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Chinese firms are making and exporting ever more suspect phones

CHINESE consumers appear fixated with Apple’s iconic iPhone. It draws throngs of eager buyers in Shanghai’s Xujiahui computer market. Similarly, at the Canton Trade Fair in October, vendors hawking familiar-looking silver and black slabs were convulsed in crowds, in sharp contrast to the deserted booths of rival brands, where lonely salesmen slurped disconsolately at noodles. So how can it be that China Unicom has seen dismal initial sales under its exclusive arrangement to sell the iPhone in China?

The explanation lies in China’s huge “grey” market for handsets, which includes some genuine phones imported without the manufacturer’s blessing but is mainly comprised of knock-offs. The iPhones at Xujiahui fall into the former category; those at the trade fair into the latter. Illicit phones comprise a staggering 40% of Chinese firms’ production, and 13% of the world’s, according to iSuppli, a research firm. It reckons China will produce 145m of them this year, up by almost half since 2008. This has hit sales of legal phones.

Grey-market handsets are often simple and cheap. But legitimate manufacturers remain quite competitive at the bottom of the market, so grey-market firms are increasingly offering more sophisticated devices at dramatic discounts to branded smart-phones, says BDA, a consultancy in Beijing. They have developed distribution networks across the developing world.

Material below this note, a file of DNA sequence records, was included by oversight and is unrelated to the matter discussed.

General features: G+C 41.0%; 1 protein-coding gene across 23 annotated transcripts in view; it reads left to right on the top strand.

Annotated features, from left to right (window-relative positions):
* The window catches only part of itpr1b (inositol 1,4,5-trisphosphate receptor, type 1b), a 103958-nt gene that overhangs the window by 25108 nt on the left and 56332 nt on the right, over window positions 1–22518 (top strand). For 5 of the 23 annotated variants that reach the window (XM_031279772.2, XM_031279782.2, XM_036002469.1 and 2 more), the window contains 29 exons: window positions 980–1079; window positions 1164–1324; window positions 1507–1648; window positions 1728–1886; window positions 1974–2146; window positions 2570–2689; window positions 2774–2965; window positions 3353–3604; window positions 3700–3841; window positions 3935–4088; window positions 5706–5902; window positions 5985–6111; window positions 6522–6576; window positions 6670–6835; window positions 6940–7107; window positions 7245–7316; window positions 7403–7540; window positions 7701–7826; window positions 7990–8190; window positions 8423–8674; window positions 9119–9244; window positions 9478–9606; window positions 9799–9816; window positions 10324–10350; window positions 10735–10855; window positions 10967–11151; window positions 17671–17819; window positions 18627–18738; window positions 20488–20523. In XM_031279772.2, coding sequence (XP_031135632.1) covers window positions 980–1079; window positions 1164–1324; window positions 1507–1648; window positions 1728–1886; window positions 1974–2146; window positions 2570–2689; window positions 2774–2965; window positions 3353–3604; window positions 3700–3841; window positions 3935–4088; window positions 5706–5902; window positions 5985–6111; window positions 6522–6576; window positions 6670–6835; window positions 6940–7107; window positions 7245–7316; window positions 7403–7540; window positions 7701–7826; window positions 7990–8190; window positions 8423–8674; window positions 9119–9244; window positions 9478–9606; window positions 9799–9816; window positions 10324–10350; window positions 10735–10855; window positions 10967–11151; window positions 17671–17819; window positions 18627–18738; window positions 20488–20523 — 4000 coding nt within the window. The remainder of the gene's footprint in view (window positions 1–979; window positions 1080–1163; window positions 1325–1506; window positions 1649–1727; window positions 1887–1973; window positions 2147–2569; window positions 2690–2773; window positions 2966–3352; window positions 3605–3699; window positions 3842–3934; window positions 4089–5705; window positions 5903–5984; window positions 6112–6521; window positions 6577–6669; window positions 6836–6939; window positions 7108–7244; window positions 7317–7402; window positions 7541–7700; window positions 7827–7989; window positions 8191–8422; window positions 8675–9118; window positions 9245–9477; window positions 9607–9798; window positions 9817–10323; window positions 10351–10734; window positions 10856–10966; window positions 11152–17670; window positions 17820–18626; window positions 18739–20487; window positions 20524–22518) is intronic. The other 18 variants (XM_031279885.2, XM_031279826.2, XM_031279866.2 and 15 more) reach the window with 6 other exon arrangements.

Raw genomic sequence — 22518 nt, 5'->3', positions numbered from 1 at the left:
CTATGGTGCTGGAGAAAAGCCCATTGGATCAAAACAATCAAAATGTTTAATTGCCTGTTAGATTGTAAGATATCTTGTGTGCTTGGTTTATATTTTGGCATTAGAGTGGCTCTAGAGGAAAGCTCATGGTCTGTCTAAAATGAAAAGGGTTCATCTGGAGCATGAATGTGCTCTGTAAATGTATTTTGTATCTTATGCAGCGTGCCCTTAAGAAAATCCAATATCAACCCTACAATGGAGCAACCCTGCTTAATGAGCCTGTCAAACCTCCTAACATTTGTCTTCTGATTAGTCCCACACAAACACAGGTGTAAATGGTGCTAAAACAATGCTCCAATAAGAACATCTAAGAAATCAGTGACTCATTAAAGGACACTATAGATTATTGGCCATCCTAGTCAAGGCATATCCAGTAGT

Grey-market manufacturers are not just copycats. Many of them add innovations to the devices they are counterfeiting. Some fake iPhones in China, for example, can take two SIM cards, and thus handle two different numbers through the same handset. Chinese grey-marketeers have secured half the Ghanaian market with phones that can do nifty things like receive television broadcasts, says BDA. In Kenya, Chinese models (including an imitation BlackBerry) feature images and quotes from the country’s favourite grandson, Barack Obama. A model in the shape of a dagger is popular in the Gulf states.

Grey-market manufacturers also pride themselves on their ability to bring models to market quickly. An iPhone clone named a “HiPhone” appeared in China within six months of the release of the original iPhone in America. Security at the factory where iPhones are made in southern China is legendarily tight. In July a man working for Foxconn, one of Apple’s subcontractors, was said to have committed suicide after a prototype he was responsible for disappeared.

Given their low prices and added features, the spread of grey-market phones might seem unstoppable. But as iSuppli notes, components for the handsets come from brand-name producers which are likely to become less tolerant of pirates. Grey-market phones are beginning to worry governments, like China’s, that make great efforts to police every form of communication, because they lack the identification codes of legitimate phones and are therefore untraceable. But the biggest impediment may simply be a lack of quality control. BDA points out that despite China’s booming exports of grey-market phones, domestic sales have started to fall. Customers have realised that they break easily and come with no guarantees.


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